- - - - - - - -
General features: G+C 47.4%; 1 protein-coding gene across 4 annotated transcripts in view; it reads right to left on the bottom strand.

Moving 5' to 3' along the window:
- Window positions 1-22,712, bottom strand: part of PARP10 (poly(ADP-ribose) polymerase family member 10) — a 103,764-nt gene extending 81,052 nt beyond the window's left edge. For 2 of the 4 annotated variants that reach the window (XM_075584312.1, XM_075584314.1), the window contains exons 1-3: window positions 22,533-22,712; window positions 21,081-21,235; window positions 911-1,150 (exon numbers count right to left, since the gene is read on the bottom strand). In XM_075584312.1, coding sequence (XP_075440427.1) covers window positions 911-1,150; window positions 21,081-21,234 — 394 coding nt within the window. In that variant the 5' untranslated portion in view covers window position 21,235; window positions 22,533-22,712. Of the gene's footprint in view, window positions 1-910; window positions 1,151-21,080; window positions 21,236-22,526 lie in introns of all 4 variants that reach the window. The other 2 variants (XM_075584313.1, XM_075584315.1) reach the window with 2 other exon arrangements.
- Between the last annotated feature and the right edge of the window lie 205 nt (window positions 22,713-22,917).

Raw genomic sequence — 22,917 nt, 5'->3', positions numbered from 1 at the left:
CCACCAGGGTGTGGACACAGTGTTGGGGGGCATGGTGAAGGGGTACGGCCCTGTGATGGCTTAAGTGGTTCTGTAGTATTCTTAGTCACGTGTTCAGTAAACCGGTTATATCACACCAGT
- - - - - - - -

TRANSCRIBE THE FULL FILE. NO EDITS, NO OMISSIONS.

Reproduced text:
General features: G+C 47.4%; 1 protein-coding gene across 4 annotated transcripts in view; it reads right to left on the bottom strand.

Moving 5' to 3' along the window:
- Window positions 1-22,712, bottom strand: part of PARP10 (poly(ADP-ribose) polymerase family member 10) — a 103,764-nt gene extending 81,052 nt beyond the window's left edge. For 2 of the 4 annotated variants that reach the window (XM_075584312.1, XM_075584314.1), the window contains exons 1-3: window positions 22,533-22,712; window positions 21,081-21,235; window positions 911-1,150 (exon numbers count right to left, since the gene is read on the bottom strand). In XM_075584312.1, coding sequence (XP_075440427.1) covers window positions 911-1,150; window positions 21,081-21,234 — 394 coding nt within the window. In that variant the 5' untranslated portion in view covers window position 21,235; window positions 22,533-22,712. Of the gene's footprint in view, window positions 1-910; window positions 1,151-21,080; window positions 21,236-22,526 lie in introns of all 4 variants that reach the window. The other 2 variants (XM_075584313.1, XM_075584315.1) reach the window with 2 other exon arrangements.
- Between the last annotated feature and the right edge of the window lie 205 nt (window positions 22,713-22,917).

Raw genomic sequence — 22,917 nt, 5'->3', positions numbered from 1 at the left:
CCACCAGGGTGTGGACACAGTGTTGGGGGGCATGGTGAAGGGGTACGGCCCTGTGATGGCTTAAGTGGTTCTGTAGTATTCTTAGTCACGTGTTCAGTAAACCGGTTATATCACACCAGT